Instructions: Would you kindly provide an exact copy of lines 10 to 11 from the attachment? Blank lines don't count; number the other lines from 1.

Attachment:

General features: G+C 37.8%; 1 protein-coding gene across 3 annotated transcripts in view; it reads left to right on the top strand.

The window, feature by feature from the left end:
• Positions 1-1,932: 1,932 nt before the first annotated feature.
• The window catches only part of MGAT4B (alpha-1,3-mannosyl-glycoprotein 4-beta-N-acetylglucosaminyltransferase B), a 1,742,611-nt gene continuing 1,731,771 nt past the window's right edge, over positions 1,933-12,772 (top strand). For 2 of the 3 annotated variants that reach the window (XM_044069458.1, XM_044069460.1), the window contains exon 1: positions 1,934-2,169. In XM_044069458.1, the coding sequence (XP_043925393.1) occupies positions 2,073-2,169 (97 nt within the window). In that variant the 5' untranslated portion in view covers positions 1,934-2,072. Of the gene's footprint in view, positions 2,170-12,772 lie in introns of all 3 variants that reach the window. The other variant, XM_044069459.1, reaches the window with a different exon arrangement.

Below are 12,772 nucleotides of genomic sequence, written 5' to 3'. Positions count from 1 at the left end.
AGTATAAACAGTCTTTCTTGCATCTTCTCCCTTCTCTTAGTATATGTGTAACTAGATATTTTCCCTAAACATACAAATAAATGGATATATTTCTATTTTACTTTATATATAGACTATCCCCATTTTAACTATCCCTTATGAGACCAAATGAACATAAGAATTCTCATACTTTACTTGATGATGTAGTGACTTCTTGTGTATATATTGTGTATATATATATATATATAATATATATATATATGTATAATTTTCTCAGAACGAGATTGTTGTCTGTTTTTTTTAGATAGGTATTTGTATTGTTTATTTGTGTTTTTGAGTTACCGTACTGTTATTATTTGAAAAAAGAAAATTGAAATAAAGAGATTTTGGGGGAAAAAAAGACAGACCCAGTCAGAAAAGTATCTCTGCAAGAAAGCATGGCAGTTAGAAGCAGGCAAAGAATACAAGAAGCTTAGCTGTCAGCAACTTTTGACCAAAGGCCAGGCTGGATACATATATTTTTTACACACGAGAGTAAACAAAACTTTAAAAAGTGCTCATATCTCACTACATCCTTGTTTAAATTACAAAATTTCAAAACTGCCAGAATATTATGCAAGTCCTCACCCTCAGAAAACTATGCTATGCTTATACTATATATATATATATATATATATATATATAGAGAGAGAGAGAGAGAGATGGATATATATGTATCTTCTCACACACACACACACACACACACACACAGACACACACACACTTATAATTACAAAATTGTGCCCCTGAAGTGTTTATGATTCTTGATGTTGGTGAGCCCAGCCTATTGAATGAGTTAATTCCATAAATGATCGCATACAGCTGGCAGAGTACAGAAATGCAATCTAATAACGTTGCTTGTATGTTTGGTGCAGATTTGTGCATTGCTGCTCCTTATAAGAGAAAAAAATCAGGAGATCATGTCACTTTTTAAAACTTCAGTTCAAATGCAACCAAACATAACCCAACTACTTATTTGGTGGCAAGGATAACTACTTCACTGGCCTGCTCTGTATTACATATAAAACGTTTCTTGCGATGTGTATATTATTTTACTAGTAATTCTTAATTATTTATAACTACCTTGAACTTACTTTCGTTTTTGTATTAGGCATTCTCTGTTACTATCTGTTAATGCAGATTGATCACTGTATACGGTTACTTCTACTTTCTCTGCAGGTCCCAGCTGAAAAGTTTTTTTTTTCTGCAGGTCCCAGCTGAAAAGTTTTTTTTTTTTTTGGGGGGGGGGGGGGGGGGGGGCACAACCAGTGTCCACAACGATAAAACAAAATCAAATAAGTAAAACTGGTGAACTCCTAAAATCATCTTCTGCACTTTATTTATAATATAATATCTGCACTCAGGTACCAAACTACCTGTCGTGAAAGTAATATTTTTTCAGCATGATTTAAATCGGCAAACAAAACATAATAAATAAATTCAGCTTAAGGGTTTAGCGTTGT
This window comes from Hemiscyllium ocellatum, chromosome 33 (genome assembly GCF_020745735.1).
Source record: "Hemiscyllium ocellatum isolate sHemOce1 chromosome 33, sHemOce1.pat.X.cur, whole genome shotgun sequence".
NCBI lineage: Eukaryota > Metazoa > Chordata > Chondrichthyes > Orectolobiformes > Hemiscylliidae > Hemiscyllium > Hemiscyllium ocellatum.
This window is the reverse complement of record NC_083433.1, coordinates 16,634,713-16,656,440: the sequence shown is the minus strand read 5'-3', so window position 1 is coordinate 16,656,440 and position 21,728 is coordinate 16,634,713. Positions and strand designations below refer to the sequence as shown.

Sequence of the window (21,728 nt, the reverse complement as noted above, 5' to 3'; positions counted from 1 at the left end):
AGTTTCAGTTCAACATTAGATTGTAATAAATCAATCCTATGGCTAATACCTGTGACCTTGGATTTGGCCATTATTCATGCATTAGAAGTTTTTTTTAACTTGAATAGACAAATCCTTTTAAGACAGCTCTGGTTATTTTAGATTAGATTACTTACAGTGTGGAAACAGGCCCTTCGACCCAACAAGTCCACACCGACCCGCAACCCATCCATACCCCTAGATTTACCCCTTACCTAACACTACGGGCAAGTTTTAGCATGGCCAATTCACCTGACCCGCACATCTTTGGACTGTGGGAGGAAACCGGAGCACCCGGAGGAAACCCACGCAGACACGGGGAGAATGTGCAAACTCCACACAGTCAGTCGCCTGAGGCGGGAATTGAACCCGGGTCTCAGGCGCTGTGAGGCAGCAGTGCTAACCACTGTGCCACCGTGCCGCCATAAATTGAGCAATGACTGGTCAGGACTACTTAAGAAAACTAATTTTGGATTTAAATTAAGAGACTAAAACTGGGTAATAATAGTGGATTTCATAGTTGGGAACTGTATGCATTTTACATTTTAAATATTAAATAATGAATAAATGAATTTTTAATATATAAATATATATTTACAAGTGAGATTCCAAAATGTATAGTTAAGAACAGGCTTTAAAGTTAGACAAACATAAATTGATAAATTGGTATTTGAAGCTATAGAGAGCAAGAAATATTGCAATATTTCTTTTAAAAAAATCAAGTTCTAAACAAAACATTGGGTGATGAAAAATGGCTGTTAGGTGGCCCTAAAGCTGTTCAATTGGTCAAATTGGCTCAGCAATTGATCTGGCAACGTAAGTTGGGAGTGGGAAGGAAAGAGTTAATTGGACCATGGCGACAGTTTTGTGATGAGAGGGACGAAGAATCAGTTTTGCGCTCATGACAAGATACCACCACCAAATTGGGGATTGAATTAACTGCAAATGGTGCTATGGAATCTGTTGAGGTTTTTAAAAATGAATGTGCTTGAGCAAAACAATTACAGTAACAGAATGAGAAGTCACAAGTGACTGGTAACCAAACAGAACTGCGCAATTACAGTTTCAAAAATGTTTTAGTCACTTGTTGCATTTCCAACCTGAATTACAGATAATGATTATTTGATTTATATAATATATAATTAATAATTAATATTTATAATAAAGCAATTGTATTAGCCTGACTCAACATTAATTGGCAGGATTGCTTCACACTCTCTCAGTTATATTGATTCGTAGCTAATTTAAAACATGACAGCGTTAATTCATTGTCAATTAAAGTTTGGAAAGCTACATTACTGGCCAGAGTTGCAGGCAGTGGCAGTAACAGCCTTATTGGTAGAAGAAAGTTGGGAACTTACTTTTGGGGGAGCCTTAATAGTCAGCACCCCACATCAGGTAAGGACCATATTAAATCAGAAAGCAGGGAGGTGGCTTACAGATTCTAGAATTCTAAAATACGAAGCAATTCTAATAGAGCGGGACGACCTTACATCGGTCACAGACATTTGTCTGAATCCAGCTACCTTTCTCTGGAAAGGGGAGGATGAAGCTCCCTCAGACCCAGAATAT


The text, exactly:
This window is the reverse complement of record NC_083433.1, coordinates 16,634,713-16,656,440: the sequence shown is the minus strand read 5'-3', so window position 1 is coordinate 16,656,440 and position 21,728 is coordinate 16,634,713. Positions and strand designations below refer to the sequence as shown.

Sequence of the window (21,728 nt, the reverse complement as noted above, 5' to 3'; positions counted from 1 at the left end):